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Sunday, March 18, 2012
Landscaping Strategies for Soil Control
Landscaping on a large scale, as for a new home or perhaps even a larger building, comes with a set of common engineering problems that have been worked on for centuries in a series of ever-improving techniques. Among these is keeping earth under control, particularly in sloping land. Earth is not as firm (at least in construction terms) as is generally necessary, so ways of stabilizing it have been extensively studied. Here are some of the solutions in use today. These represent new ideas or refinements.
When an earthen slope needs to be held in place (because it will tend to settle and move downward over time, especially when acted upon by weather), Retaining Walls are often the solution called upon. A retaining wall not only holds earth in a predefined space, it also allows for terracing in a landscaping scheme. Retaining walls can be shaped and curved to conform to the terrain or the vision of the architect, and can be faced in a wide variety of appearances, from smooth to rough-hewn.
There are a number of different kinds of retaining walls. One simple example is the typical basement foundation walls of a house; they hold back soil from the basement. It should be noted, however, that the term "retaining wall" usually refers to a wall that is not anchored top and bottom. Typical retaining walls used in landscaping include gravity retaining walls, which rely mainly on the strength of the wall material to hold back the soil. They are normally made of stone or concrete and may feature a backward angle for additional support.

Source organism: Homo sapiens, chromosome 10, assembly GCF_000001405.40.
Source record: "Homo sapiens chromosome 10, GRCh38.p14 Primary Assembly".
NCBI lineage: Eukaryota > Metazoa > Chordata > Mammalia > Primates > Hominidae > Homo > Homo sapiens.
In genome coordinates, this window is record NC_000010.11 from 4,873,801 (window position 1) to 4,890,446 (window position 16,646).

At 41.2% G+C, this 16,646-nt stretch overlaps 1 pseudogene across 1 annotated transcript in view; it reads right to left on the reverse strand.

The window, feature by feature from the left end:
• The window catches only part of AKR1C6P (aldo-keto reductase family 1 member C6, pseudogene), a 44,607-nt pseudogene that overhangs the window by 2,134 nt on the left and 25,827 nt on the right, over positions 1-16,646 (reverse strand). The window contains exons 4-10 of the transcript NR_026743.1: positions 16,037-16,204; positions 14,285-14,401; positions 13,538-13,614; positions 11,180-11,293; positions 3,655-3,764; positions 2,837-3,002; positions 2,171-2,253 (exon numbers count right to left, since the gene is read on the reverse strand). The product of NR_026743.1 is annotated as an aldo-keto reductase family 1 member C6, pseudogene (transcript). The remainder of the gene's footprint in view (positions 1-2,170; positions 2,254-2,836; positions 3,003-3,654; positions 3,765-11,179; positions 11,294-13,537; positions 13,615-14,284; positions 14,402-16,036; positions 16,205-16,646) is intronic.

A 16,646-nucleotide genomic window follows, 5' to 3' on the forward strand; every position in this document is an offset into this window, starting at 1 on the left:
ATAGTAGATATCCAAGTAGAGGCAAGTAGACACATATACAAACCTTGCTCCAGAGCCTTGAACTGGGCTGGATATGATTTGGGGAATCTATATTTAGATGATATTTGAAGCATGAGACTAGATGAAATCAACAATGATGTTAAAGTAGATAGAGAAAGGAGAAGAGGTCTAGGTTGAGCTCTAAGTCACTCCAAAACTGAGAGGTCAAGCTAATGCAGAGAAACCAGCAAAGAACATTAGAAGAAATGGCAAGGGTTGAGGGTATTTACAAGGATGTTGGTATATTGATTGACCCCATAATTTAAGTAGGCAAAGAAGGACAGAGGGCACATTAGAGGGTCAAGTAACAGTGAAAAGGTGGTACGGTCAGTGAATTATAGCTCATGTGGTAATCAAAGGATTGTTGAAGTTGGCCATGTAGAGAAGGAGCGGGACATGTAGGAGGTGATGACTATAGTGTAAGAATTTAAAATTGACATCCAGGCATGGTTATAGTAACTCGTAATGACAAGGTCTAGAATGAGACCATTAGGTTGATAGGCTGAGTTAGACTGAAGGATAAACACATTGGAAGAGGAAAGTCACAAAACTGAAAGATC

Another common retaining wall is the cantilevered wall, which is a stone wall with a large footing to help relieve pressure; cantilevered walls are often buttressed from the front as well. Another type is the piling wall, which is usually made of metal or wood; piling walls gain strength by having two-thirds of their length underground to support the above ground portion. Piling wallsoffera good strategy in areas where the soil is softer than normal.
One other method for controlling soil is the use of a Geotextile. This is a plastic fabric, which may be a weave or a solid sheet that is placed underground to hold soil in place. It has the advantage of offering permeability, should drainage be required. Geotextiles are a common strategy employed to retard soil erosion.
A more modern technique that came into common use in the 1970s and quickly spread is called soil nailing. As the name implies, reinforced steel bars, either solid or hollow, are "nailed" into a slope. They are usually capped in some fashion. This stabilized the slope to a surprising degree. A geotextile mesh may also be used.